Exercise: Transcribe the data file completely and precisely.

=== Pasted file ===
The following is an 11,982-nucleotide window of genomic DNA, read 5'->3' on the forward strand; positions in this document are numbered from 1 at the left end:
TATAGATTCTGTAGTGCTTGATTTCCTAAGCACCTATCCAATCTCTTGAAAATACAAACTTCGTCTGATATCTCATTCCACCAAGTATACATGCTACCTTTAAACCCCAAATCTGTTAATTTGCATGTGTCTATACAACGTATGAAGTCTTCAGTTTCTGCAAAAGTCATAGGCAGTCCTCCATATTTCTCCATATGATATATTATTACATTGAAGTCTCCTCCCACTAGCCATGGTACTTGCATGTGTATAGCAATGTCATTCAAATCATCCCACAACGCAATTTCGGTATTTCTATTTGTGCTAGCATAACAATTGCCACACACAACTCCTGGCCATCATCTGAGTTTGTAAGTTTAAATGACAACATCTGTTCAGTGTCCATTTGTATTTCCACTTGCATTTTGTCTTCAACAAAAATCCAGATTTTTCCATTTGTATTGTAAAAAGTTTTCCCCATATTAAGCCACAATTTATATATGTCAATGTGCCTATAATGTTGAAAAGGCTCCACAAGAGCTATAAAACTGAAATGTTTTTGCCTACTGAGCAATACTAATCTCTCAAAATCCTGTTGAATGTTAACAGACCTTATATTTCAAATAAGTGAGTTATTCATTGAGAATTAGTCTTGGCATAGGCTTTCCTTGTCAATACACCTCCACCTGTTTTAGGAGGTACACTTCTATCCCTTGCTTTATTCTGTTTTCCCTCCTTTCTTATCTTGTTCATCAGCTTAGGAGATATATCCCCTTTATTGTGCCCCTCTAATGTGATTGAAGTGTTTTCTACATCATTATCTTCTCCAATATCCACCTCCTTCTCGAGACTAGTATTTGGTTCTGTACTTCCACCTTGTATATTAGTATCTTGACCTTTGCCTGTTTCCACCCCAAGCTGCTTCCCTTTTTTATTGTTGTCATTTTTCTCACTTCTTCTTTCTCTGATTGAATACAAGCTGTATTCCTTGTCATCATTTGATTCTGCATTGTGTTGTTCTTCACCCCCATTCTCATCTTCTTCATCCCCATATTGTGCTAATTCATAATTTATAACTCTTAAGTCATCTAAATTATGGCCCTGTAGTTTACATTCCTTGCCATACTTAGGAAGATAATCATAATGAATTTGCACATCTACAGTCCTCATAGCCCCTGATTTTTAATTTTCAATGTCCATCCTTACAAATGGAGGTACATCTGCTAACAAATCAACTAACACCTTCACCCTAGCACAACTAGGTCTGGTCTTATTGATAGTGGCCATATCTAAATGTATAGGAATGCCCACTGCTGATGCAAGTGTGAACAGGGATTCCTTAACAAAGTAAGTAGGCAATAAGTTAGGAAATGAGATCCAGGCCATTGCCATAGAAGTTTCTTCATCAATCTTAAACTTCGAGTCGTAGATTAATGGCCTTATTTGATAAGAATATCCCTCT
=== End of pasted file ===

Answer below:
The following is an 11,982-nucleotide window of genomic DNA, read 5'->3' on the forward strand; positions in this document are numbered from 1 at the left end:
TATAGATTCTGTAGTGCTTGATTTCCTAAGCACCTATCCAATCTCTTGAAAATACAAACTTCGTCTGATATCTCATTCCACCAAGTATACATGCTACCTTTAAACCCCAAATCTGTTAATTTGCATGTGTCTATACAACGTATGAAGTCTTCAGTTTCTGCAAAAGTCATAGGCAGTCCTCCATATTTCTCCATATGATATATTATTACATTGAAGTCTCCTCCCACTAGCCATGGTACTTGCATGTGTATAGCAATGTCATTCAAATCATCCCACAACGCAATTTCGGTATTTCTATTTGTGCTAGCATAACAATTGCCACACACAACTCCTGGCCATCATCTGAGTTTGTAAGTTTAAATGACAACATCTGTTCAGTGTCCATTTGTATTTCCACTTGCATTTTGTCTTCAACAAAAATCCAGATTTTTCCATTTGTATTGTAAAAAGTTTTCCCCATATTAAGCCACAATTTATATATGTCAATGTGCCTATAATGTTGAAAAGGCTCCACAAGAGCTATAAAACTGAAATGTTTTTGCCTACTGAGCAATACTAATCTCTCAAAATCCTGTTGAATGTTAACAGACCTTATATTTCAAATAAGTGAGTTATTCATTGAGAATTAGTCTTGGCATAGGCTTTCCTTGTCAATACACCTCCACCTGTTTTAGGAGGTACACTTCTATCCCTTGCTTTATTCTGTTTTCCCTCCTTTCTTATCTTGTTCATCAGCTTAGGAGATATATCCCCTTTATTGTGCCCCTCTAATGTGATTGAAGTGTTTTCTACATCATTATCTTCTCCAATATCCACCTCCTTCTCGAGACTAGTATTTGGTTCTGTACTTCCACCTTGTATATTAGTATCTTGACCTTTGCCTGTTTCCACCCCAAGCTGCTTCCCTTTTTTATTGTTGTCATTTTTCTCACTTCTTCTTTCTCTGATTGAATACAAGCTGTATTCCTTGTCATCATTTGATTCTGCATTGTGTTGTTCTTCACCCCCATTCTCATCTTCTTCATCCCCATATTGTGCTAATTCATAATTTATAACTCTTAAGTCATCTAAATTATGGCCCTGTAGTTTACATTCCTTGCCATACTTAGGAAGATAATCATAATGAATTTGCACATCTACAGTCCTCATAGCCCCTGATTTTTAATTTTCAATGTCCATCCTTACAAATGGAGGTACATCTGCTAACAAATCAACTAACACCTTCACCCTAGCACAACTAGGTCTGGTCTTATTGATAGTGGCCATATCTAAATGTATAGGAATGCCCACTGCTGATGCAAGTGTGAACAGGGATTCCTTAACAAAGTAAGTAGGCAATAAGTTAGGAAATGAGATCCAGGCCATTGCCATAGAAGTTTCTTCATCAATCTTAAACTTCGAGTCGTAGATTAATGGCCTTATTTGATAAGAATATCCCTCT